I’m an elder in my church. All that means is that I and a few other elders try to care for the people in our congregation and lead the doing of things that try to make our church a light in its neighborhood. It’s all straight uphill, as we serve a blighted, impoverished part of Indianapolis, and we have limited resources.
While a few of our elders have been part of West Park Christian Church for decades, a few of us are relative newcomers. I’ve been a part of the church for only about four years now, and an elder since last year. Our monthly elder’s meetings and our fly-by discussions on Sunday mornings hadn’t let us bind together as a team. So our pastor arranged for us to spend a weekend away. We all piled into the church van on a recent Friday night for the drive down to Camp Allendale near tiny Trafalgar.
We spent our weekend in this lodge getting to know each other better, coming together as a team, studying and discussing, praying and dreaming about the future.
Gray skies and light rain couldn’t cover the land’s beauty. I took my camera out on short walks when we took our infrequent breaks. But we had work to do; the weather outside mattered little to that.
Sometimes I’m amazed our church gets anything done. We’re mighty disorganized, and only a tiny handful of us are doing most of the heavy lifting. And the overwhelming majority of our members have deep need and little to give. Our task is to help them find resources to meet their needs, to stand firmly on their own with God’s help — and then help them find a life of service to God in which they begin to give back. This creates such value and meaning in these individual lives, but also makes the whole congregation more able to serve in our neighborhood, to let the light of love shine brighter and brighter.
But there is real crisis among our congregation. I’m seeing how complex and intertwined the problems of poverty are: poor life skills, addictions to drugs and alcohol, undereducation and limited employment opportunities, psychological and emotional damage from abuse and neglect. For many, it’s a long road to reaching life stability, let alone being able to give and serve.
We recently opened an infant and toddler daycare. The idea is to have a very low-cost place for the single moms to leave their kids so they can work. Without it, they end up stuck on assistance and never get off. But assistance doesn’t really cover expenses, and so the moms end up living with a parade of boyfriends and roommates to share the financial load. They end up moving constantly as one situation falls through and they find or make another. But because addiction is a pervasive problem in our neighborhood, even a mom who’s clean is likely to end up involved with a user, which creates chaos in the family. So we hope to provide a safe place for the children, allowing the moms to find jobs and hopefully make more money, helping them avoid the desperate living situations. Our hope is to create a generation of children in our neighborhood that knows basic stability.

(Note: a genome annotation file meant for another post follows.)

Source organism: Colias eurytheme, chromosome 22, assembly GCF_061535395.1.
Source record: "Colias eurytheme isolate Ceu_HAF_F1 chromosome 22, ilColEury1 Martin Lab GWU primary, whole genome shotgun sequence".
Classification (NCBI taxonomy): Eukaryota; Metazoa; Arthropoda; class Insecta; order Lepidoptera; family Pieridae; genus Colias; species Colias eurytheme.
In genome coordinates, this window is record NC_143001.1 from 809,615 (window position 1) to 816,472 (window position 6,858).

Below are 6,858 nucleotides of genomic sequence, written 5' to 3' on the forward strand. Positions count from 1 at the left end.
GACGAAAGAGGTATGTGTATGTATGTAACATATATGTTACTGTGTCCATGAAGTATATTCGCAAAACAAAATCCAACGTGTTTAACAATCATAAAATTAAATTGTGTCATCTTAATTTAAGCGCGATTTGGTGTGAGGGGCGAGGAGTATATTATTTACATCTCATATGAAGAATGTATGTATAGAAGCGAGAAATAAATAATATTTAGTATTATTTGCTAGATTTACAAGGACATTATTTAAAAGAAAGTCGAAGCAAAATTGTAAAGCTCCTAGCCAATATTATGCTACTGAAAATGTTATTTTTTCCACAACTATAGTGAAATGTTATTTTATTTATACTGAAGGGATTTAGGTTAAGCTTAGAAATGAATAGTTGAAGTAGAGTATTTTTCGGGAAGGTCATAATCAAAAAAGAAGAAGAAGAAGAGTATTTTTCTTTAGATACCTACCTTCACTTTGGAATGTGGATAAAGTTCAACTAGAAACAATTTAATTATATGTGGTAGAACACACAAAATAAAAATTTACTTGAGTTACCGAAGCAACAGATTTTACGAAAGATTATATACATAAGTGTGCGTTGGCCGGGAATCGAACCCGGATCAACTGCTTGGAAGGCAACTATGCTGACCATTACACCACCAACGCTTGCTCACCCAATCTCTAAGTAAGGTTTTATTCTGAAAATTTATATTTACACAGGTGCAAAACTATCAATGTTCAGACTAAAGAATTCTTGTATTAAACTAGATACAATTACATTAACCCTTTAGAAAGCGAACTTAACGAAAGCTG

Getting it off the ground has been shockingly difficult. We thought we’d be overrun with children immediately, but six months in we care for just three babies.
Sometimes the problem is that the mother lacks the life skills to get CCDF, a program in which government pays the bulk of child care expenses. Another problem is that our neighborhood has a large and growing Hispanic population, and they steer clear of churches that don’t speak Spanish.
But the biggest hurdle, we are starting to think, is a catch 22: moms need a job to get money to pay the portion of our fee that CCDF doesn’t cover, but can’t get that job until they put their kids with us. We are talking about letting moms place their kids with us for free for 3 or 4 months while they wait for CCDF to take hold and while they look for work. It will spike our cash burn rate, but we are starting to think we have no choice if we want this to happen.
But practical matters aside, we elders still needed to come closer together as people, to form a strong and solid team. I think we began to accomplish that over this weekend. We saw each other’s hearts and our practical strengths and weaknesses. The more we work together in harmony, the stronger our church will be in the programs it takes on, and the stronger the church will be spiritually.
We’re all busy people. (For example, the woman at the end of the photo above is also the president of the Indianapolis Public Schools board, and runs the local community center.) It was hard to take a full weekend away. But this critical time investment feels like it will pay off.